{{featured_button_text}}
Class action lawsuit claims U.S. Steel's Carnegie Way was a sham

Gary Works. A class action lawsuit by investors alleges that U.S. Steel's Carnegie Way initiative was a "sham" that "fabricated cost savings."

Investors claim in a class action lawsuit that U.S. Steel's Carnegie Way efficiency campaign was "a sham" that "fabricated cost savings" partly by putting off maintenance that eventually needed to happen anyway.

The lawsuit was filed last fall in U.S. District Court in the Western District of Pennsylvania in response to a 27 percent plunge in stock prices after the steelmaker's unexpected loss of $180 million in the first quarter of 2017. The suit filed by Christakis Vrakas and other shareholders named the steelmaker, executives like former CEO Mario Longhi and U.S. Steel's underwriters as defendants, alleging they violated federal securities law.

The class action suit further alleges U.S. Steel made false and misleading claims in investor conference calls, presentations, prospectuses and press releases in 2016 and 2017.

Judge Cathy Bissoon has been weighing U.S. Steel's motion to dismiss the case, giving the plaintiffs until Oct. 30 the opportunity to address deficiencies she found in their claim.

Attorney Vincent Coppola argued in the lawsuit that U.S. Steel's cost-cutting initiative wasn't actually what was presented to shareholders, citing 11 confidential company insiders and the steelmaker's former chief operating officer.

"Although the Carnegie Way purportedly consisted of three elements, it was widely known throughout the company that the only element actually implemented was Operational Excellence which, according to plaintiffs’ confidential sources, was 'all about cost-cutting at the expense of operations,'" Coppola argued in the lawsuit. "Indeed, the U.S. Steel defendants severely curtailed the maintenance initiative because that would cost money."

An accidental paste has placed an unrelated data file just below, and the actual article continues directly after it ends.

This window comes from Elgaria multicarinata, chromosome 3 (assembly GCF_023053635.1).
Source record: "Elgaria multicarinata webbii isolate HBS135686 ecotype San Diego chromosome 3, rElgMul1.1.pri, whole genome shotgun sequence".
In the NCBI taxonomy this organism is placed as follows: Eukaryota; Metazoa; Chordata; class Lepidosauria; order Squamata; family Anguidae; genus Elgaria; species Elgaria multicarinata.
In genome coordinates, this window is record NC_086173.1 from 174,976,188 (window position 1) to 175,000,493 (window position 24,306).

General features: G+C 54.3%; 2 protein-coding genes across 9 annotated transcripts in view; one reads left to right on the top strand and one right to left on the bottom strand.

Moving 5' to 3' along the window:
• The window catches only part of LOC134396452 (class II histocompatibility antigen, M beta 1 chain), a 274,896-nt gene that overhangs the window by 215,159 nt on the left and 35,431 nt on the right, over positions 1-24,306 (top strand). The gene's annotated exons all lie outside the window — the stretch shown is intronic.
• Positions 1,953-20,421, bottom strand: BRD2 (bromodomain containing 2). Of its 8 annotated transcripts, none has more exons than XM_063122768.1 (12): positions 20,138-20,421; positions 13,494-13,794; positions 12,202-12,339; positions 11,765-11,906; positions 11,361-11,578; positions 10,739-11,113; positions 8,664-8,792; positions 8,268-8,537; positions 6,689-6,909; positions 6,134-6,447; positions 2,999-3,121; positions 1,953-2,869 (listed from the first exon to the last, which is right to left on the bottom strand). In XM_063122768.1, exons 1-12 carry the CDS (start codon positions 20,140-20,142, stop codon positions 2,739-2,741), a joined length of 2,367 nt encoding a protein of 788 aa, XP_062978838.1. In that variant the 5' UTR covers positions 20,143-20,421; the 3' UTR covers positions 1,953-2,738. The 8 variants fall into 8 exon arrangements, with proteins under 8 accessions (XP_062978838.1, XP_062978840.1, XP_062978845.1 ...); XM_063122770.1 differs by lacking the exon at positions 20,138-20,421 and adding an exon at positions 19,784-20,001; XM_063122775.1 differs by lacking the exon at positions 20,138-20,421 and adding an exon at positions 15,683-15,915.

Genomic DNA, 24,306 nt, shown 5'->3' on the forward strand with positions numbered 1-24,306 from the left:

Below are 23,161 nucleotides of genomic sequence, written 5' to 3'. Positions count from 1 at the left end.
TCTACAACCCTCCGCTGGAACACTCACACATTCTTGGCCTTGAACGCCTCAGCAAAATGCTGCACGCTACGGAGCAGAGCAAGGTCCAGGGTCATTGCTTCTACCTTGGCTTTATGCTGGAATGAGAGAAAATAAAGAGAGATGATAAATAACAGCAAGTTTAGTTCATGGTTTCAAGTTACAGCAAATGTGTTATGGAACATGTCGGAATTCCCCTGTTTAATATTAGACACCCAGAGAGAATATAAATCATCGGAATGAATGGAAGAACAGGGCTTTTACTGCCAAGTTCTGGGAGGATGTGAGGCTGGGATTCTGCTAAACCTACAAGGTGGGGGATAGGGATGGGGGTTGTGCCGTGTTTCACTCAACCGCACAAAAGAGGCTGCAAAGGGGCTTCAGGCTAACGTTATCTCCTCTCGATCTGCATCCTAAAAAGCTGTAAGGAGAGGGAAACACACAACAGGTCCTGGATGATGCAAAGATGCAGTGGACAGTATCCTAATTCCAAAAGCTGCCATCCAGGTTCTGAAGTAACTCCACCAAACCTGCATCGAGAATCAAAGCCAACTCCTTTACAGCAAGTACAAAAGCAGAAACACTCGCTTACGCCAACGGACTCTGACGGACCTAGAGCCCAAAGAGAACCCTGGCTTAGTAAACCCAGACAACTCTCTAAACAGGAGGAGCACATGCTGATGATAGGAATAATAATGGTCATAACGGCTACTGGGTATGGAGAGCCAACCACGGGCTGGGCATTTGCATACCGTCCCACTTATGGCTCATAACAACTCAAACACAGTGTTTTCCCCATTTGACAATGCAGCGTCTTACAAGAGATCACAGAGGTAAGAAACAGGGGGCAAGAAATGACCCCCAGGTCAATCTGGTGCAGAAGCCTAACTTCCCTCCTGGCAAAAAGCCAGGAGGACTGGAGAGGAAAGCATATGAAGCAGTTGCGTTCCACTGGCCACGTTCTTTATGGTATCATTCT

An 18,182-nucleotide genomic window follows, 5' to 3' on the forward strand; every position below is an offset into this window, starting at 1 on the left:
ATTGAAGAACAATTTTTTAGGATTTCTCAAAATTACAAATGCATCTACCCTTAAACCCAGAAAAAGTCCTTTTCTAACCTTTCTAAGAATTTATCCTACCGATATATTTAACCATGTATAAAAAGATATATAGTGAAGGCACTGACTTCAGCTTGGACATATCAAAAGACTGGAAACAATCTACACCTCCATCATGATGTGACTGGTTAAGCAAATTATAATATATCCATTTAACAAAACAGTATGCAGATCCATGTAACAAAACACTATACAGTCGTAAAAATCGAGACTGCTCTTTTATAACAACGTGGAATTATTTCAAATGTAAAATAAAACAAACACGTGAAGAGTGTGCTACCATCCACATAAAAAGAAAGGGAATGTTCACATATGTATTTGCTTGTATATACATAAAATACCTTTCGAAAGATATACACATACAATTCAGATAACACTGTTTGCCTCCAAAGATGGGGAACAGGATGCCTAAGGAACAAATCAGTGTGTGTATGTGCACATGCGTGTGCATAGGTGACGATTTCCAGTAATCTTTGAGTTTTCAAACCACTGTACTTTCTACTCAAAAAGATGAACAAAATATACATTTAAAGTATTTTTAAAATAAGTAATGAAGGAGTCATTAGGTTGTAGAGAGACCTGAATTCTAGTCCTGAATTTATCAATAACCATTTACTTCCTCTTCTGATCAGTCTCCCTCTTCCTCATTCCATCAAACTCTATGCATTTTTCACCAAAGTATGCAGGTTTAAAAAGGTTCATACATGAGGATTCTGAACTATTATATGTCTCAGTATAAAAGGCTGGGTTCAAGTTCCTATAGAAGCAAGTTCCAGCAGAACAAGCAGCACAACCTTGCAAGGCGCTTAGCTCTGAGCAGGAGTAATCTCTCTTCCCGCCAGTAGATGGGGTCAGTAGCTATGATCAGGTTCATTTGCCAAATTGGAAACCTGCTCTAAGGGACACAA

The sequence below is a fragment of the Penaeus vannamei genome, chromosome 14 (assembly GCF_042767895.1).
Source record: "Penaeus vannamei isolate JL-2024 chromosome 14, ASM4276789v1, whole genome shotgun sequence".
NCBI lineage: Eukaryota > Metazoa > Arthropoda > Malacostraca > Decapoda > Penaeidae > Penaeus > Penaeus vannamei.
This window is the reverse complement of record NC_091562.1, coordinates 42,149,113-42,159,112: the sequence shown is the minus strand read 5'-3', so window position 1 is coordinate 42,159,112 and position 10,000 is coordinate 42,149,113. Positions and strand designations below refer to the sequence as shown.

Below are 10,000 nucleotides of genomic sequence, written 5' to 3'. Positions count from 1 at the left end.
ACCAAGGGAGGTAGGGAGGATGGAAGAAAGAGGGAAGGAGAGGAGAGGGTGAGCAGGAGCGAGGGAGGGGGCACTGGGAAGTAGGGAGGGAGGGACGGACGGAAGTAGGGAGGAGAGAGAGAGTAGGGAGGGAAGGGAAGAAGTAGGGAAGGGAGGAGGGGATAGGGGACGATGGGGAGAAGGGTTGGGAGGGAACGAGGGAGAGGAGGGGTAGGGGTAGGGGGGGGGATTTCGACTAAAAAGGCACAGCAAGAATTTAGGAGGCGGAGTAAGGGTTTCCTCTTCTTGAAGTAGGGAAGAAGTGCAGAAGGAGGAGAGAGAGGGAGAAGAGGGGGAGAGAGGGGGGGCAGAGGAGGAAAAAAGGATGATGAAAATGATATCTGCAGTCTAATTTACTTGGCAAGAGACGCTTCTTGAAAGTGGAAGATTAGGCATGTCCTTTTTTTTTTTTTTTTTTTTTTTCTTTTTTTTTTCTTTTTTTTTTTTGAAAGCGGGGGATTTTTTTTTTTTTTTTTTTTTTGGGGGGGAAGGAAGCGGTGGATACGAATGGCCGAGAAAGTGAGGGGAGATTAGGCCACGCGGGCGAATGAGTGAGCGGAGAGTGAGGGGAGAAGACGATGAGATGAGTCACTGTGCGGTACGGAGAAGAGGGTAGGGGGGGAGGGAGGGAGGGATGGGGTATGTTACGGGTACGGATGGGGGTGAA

U.S. Steel's deferred maintenance and layoffs during the downturn in 2016 led to "thousands of tons of missed steel production" when the market turned around, depriving investors of profits they would have otherwise pocketed, the suit alleges.

U.S. Steel is asking the judge to dismiss the case, saying there's no evidence of fraud or misrepresentation, just a difference of philosophy.

"Despite complaining that U.S. Steel made inadequate capital investments and obscured that fact, the complaint makes no challenge to any of U.S. Steel’s regularly disclosed financial figures, including capital expenditures," U.S. Steel attorney Geoffrey Ritts argued in a motion to dismiss. "The complaint ultimately is little more than a lengthy disagreement with managerial decisions and business strategies, and it is well established that such disagreements do not a disclosure claim make."

0
7
2
2
9

Business Reporter

Joseph S. Pete is a Lisagor Award-winning business reporter who covers steel, industry, unions, the ports, retail, banking and more. The Indiana University grad has been with The Times since 2013 and blogs about craft beer, culture and the military.